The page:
Sunday, 20 May 2018

Ika Bowl , Auckland - Nutritious, delicious, Polynesian food

Art by Askew One
The first thing you notice when you walk into Ika Bowl is the stunning wall art by artist, Askew One, next, your eyes are  drawn to the wide array of delicious fresh food laid out in bowls ready to be made into poke.  Poke, or raw fish salad, has its origins in Hawaii where fishermen used the raw off cuts of fish to make a quick meal. It is a portable and healthy alternative to filled rolls and sandwiches and is a rapidly growing food trend, proving to be hugely popular with city workers.

Ika Bowl is the brain child of three charming, personable  friends, Ra, Hutu and Navi, all of Pacifica heritage, who had a dream of bringing delicious, nutritious, raw and real food, with a South Pacific, Polynesian twist, to Auckland.  Since Auckland is the largest Polynesian city in the world nothing could be more apt.

Service with a smile from Hutu

The three young men first formed their friendship as students at Alfriston College in South Auckland.  Having all studied Business Management at University the next logical step was to go into business together and put their knowledge into action. They are equal partners in the business each taking on different management roles - food/shop management, finance/business and advertising/marketing.

The selection at Ika Bowl is wide and you can either select individual ingredients to make a bowl of your choice or choose one of the six different bowls on the menu.  Bowls come in two different sizes, small ($10.90 to $12.90) or large ($12.90 to $15.90).  I find the small bowl is more than adequate for me and am sure those with a healthy appetite would be well satisfied with the large.

As an example the most popular dish, Moana, consists of a base of brown or white rice, chunks of raw king salmon, shallots, sweet red onion, carrots, seaweed salad, roasted sesame sauce, topped with toene (egg) and wasabi peas.  I particularly like the Koko Loko dish which includes raw tuna, golden chunks of mango and toasted coconut flakes.  There are also hot and spicy choices, a poached chicken dish, for those who prefer it, and a tofu dish for vegetarians.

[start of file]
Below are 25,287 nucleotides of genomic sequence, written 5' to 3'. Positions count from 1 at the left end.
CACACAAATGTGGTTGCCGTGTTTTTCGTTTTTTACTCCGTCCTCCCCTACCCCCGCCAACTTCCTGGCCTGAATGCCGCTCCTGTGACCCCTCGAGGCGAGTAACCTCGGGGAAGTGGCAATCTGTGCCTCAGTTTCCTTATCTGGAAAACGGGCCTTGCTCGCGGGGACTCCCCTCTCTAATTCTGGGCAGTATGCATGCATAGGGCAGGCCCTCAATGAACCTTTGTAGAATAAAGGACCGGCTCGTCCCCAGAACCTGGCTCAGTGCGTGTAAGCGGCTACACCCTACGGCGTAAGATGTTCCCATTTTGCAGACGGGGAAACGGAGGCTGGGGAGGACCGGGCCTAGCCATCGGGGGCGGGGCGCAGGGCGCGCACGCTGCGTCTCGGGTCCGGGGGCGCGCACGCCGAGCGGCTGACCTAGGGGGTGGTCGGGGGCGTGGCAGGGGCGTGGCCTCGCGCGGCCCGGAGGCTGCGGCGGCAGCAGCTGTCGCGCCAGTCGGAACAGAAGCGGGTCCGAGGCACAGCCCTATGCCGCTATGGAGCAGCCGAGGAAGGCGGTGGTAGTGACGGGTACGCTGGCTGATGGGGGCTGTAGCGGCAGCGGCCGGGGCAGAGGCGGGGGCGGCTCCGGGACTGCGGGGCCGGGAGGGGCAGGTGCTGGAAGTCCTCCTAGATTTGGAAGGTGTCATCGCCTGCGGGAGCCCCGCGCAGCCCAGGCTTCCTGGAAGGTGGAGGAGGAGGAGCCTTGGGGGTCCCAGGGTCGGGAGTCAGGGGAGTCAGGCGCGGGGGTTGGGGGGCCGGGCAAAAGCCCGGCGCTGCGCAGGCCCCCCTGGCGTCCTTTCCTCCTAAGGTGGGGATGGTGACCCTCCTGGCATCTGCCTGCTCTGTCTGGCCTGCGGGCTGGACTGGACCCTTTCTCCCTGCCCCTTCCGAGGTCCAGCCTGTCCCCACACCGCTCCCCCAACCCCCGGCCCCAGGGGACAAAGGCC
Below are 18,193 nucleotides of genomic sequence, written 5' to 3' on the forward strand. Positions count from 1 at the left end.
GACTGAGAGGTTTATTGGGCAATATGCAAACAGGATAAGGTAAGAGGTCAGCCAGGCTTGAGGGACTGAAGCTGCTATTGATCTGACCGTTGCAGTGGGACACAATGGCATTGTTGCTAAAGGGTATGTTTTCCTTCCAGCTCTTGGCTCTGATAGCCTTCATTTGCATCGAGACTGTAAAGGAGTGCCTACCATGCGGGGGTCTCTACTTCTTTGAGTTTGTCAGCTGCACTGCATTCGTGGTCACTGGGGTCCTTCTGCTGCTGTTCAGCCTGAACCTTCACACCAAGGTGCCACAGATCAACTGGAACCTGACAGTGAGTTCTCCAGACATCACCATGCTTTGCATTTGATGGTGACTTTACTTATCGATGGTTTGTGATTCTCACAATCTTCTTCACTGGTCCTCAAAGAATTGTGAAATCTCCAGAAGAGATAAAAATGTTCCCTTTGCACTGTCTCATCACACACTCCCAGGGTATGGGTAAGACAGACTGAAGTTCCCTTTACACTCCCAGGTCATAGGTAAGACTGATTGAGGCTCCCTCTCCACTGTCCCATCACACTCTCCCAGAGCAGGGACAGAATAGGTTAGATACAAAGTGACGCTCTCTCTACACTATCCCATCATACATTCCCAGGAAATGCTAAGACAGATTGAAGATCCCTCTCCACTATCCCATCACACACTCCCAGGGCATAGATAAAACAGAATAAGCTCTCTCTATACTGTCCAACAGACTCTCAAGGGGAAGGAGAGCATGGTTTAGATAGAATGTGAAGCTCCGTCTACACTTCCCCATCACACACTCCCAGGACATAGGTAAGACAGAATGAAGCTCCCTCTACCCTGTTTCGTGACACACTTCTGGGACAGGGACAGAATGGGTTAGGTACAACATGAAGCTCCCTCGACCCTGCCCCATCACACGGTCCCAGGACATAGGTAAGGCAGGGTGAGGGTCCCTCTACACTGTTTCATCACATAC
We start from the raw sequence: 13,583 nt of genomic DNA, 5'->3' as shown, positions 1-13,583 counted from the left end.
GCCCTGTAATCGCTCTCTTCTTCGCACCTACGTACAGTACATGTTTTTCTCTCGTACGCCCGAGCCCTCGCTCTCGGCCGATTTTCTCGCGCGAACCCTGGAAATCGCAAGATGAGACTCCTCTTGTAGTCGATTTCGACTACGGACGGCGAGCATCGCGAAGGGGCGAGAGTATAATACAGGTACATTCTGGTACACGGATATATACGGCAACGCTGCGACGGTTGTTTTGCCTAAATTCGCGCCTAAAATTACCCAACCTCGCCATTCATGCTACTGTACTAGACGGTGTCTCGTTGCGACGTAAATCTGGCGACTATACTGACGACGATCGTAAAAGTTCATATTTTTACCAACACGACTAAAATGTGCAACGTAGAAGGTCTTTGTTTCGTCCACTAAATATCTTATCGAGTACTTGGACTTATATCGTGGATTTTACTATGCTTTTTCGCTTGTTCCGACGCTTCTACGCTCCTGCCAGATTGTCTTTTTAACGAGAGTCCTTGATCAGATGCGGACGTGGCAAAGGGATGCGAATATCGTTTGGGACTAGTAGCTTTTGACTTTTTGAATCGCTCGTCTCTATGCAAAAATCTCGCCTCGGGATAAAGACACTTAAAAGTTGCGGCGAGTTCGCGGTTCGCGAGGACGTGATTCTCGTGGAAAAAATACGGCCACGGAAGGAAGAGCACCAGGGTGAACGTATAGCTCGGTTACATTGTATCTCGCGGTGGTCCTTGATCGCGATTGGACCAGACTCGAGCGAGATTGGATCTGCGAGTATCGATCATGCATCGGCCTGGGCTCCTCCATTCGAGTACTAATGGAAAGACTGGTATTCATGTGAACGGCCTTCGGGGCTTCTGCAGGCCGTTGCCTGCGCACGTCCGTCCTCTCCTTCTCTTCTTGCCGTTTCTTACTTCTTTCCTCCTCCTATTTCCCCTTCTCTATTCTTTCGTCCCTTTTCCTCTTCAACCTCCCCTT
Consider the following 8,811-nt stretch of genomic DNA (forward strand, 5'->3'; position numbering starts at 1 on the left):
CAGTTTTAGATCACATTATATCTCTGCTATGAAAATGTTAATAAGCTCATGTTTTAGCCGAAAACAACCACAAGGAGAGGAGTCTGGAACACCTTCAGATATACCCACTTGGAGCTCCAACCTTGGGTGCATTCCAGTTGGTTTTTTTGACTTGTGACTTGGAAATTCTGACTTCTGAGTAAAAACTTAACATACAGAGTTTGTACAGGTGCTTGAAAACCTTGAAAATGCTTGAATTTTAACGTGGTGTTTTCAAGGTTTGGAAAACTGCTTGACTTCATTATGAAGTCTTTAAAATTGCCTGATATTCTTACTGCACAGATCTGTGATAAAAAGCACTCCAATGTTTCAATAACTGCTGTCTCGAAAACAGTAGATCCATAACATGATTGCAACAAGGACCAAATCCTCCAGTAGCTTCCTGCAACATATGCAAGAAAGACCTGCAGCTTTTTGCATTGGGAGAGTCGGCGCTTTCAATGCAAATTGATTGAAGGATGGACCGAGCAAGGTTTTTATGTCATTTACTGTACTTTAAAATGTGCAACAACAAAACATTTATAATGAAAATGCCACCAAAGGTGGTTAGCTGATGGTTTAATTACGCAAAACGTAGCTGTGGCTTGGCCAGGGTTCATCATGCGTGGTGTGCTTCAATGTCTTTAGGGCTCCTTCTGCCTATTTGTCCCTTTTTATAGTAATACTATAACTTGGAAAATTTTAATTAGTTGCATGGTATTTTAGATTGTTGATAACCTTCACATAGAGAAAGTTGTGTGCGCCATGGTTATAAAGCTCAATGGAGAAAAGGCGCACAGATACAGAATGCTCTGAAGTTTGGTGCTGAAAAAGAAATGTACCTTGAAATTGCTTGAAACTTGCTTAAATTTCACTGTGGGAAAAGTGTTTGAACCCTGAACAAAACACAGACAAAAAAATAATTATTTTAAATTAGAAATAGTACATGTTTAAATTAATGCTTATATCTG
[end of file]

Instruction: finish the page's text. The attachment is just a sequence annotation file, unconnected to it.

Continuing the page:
Koko Loko bowl with chunks of raw tuna, mango and toasted coconut flakes - delicious!

 Ika Bowl has a superb location in Fort Lane on the corner of Snickel Lane and right opposite the chic, New York cool, Imperial Cafe. Customers can eat at tables in the covered Snickel Lane if they wish. Ra said that they chose the location because they could be assured of good foot traffic and this is proving to be the case.

Lunch time queue at Ika Bowl
I have bought lunch at Ika Bowl several times so here is a handy hint...get there before mid day or after 1.30pm, if you can, otherwise be prepared to queue, it is very popular. However don't worry if there is a queue, it moves fast, service is slick and efficient.

Ra, Hutu and Navi all told me they are loving running the business. They are enjoying putting their business knowledge into action and get their reward from the happiness and smiles of their customers. 

If you are in Auckland I suggest you get along to Ika Bowl for an authentic and healthy Polynesian food experience.

Address:  Corner of Fort Lane and Snickel Lane, downtown Auckland
Hours:     11am to 5.30pm Monday to Saturday

#polynesianfood  #pokebowlauckland  #aucklandcityeats #ikabowlauckland

Tuesday, 8 May 2018

Larnach's Castle, Dunedin, New Zealand

High on the hills of the Otago Peninsula is New Zealand's one and only castle, although its not really a castle. The former stately home of William Larnach (1833-1898)  gained the 'castle' nick name from its Gothic Revival design. He called it The Camp, which may have been an in joke and a hark back to the days when his banking office on the Australian goldfields was simply a tent in a camp on the other hand perhaps he was being ironic.
Tiled entry  to Larnach's Castle - The Camp